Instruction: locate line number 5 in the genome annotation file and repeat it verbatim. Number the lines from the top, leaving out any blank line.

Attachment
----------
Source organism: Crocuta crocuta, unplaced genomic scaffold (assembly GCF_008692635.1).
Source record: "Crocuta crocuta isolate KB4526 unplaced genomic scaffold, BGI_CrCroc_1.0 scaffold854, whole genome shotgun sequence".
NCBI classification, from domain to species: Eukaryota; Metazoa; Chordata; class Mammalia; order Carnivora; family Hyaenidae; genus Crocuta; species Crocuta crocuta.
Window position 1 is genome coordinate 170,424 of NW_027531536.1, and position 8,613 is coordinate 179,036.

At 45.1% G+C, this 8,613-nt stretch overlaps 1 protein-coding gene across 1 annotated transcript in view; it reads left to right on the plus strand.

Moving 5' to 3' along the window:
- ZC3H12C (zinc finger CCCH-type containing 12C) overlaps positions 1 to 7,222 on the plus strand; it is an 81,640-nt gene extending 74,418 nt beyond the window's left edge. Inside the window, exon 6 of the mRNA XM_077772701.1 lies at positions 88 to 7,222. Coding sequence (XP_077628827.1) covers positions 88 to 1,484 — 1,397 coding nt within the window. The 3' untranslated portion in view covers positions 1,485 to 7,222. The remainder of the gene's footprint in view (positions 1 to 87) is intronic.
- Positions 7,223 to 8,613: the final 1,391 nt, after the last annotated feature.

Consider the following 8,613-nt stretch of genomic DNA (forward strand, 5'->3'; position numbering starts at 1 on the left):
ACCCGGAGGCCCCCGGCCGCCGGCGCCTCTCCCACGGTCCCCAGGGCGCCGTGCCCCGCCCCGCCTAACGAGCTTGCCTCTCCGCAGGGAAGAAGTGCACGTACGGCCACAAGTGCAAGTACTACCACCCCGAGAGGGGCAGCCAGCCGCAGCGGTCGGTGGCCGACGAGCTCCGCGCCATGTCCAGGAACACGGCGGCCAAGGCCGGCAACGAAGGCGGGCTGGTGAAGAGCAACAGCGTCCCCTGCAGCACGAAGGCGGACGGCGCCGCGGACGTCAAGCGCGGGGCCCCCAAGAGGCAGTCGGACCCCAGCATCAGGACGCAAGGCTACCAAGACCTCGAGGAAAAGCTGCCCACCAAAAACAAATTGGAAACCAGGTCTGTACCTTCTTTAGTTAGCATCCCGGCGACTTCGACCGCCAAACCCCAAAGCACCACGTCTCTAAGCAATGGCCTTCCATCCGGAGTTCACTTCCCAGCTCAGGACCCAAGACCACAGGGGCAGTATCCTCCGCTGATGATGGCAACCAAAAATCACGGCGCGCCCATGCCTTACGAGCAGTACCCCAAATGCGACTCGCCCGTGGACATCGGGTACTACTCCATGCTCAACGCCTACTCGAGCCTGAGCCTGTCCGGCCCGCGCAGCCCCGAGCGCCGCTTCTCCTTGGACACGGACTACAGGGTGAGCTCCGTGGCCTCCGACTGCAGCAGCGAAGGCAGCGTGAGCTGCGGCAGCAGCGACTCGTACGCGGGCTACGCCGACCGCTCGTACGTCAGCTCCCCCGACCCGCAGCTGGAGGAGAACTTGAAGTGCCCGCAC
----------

At 45.1% G+C, this 8,613-nt stretch overlaps 1 protein-coding gene across 1 annotated transcript in view; it reads left to right on the plus strand.